Why Samsung’s Bet on Tweener Tablets Is a Long Shot


At the CTIA event this week, Samsung unveiled one of the year’s worst-kept secrets by taking the wraps off new Galaxy Tab slates. The company began to sell a 7-inch version last year and is supplementing it with two additions: an 8.9- and a 10.1-inch tablet. Both new tablets will run on Google Android 3.0, or Honeycomb, which is optimized for tablet devices. But is there a big market for that middle size of 8.9-inches?

Before starting the debate, here’s a look at what the two new Galaxy Tab devices will offer when they begin to arrive on June 8. First the 8.9-inch version:

  • 1GHz dual-core processor
  • 1280×800 touchscreen
  • Dual cameras: 3-megapixel rear sensor with auto-focus and dual-flash, 2-megapixel front camera
  • Bluetooth 3.0, 802.11a/b/g/n Wi-Fi, 21 Mbps HSPA+ support
  • Dimensions of 230.9mm x 157.8mm x 8.6mm with a weight of 470 grams.
  • 6000 mAh battery

The new Galaxy Tab 10.1 uses the same resolution on a larger screen and essentially uses the same internal hardware as the 8.9-inch model. The dimensions and weight obviously increase: 256.6mm x 172.9mm x 8.6mm with a 595 gram weight. Both are thin; thinner in fact than the new iPad 2, although only by 0.2 millimeters. Both Samsung slates will be available with storage capacity choices of 16, 32 and 64 GB and all support microSD cards up to 32 GB for additional memory expansion. WiFi-only models will start at $469 for the smaller device and $499 for the larger. Bumping up to the next storage level boosts the costs $100 per model.

Now back to that 8.9-inch size: opinions on this will certainly vary because device choice is a personal preference, but my suspicion is that the 10.1-inch device will handily outsell the smaller one, especially if Samsung creates a Honeycomb version of the 7-inch Galaxy Tab. Here’s my rationale, which is of course, arguable.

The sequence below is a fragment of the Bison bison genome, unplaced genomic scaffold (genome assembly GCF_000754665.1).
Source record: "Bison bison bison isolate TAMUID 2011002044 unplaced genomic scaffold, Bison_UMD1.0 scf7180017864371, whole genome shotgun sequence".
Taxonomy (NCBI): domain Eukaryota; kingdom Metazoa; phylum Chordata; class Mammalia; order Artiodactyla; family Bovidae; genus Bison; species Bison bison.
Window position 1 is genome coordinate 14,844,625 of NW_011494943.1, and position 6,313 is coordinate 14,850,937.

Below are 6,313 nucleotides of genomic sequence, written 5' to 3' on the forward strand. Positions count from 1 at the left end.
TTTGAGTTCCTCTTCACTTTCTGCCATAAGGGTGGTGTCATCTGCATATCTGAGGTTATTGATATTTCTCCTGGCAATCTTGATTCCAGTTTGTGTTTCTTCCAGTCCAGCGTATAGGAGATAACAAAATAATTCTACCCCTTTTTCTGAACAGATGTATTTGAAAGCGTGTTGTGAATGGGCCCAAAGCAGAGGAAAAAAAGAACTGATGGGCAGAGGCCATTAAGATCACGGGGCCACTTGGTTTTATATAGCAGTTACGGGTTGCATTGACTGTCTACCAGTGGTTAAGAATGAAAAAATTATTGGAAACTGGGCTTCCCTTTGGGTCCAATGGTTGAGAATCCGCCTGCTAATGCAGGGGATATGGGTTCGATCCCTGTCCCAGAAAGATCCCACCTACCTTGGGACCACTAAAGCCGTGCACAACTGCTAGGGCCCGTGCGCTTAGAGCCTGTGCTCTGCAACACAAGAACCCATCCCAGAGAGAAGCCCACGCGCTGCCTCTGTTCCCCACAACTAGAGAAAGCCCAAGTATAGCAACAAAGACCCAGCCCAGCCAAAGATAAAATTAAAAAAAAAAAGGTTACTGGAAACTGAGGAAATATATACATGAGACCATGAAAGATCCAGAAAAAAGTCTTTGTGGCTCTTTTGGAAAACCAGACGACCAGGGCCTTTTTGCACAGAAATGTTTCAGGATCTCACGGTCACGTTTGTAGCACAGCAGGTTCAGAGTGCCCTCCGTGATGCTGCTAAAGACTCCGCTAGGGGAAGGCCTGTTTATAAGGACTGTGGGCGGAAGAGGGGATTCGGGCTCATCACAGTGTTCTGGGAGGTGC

The 7-inch tablet size is about the upper limit of a pocketable tablet. For example, I can carry my Galaxy Tab in a jacket pocket or the back pocket of my jeans —  but just barely. When I have a cover on the device, it doesn’t fit in my pants pocket, although it still works inside a jacket. Any larger, and the device must be carried in the hand or a bag of some type. The device is my “use anywhere” tablet for this reason and why I sold my first iPad: The latter tablet was getting left behind when leaving home.

So the 8.9-inch form factor will be the next size considered by folks looking to stay mobile, but it’s not pocketable. And clearly, the even larger, 10.1-inch model isn’t pocketable either. But at only a $30 price difference between the two, I expect more consumers to choose the larger display. They gain a bigger screen, which can make for a more enjoyable visual experience while not sacrificing much in terms of size or weight over the 8.9-inch Galaxy Tab. The variance between sizes between the two models are pretty small, and there’s little portability difference because neither can be put in a pocket.

Does this mean Samsung’s smaller Honeycomb tablet won’t sell? Of course not; mobile devices are highly personal, and there will surely be folks that want a 8.9-inch tablet. In fact, they can choose between the new Samsung Galaxy Tab and LG’s upcoming Optimus Pad / G-Slate, which is also an 8.9-inch device. But for many, the focus will be on the 10.1-inch size and that’s why I expect that model to noticeably outsell the smaller one.

As I mentioned, choice of device size is highly personal as we all have different needs and preferences. There’s no “right” or “wrong” sized tablet that’s going to work for everyone. But I’m curious if prospective Android tablet buyers are considering the size factor in their decision. If you’re in the market, does the 8.9-inch tablet form factor have an advantage over larger sizes other than the weight savings?

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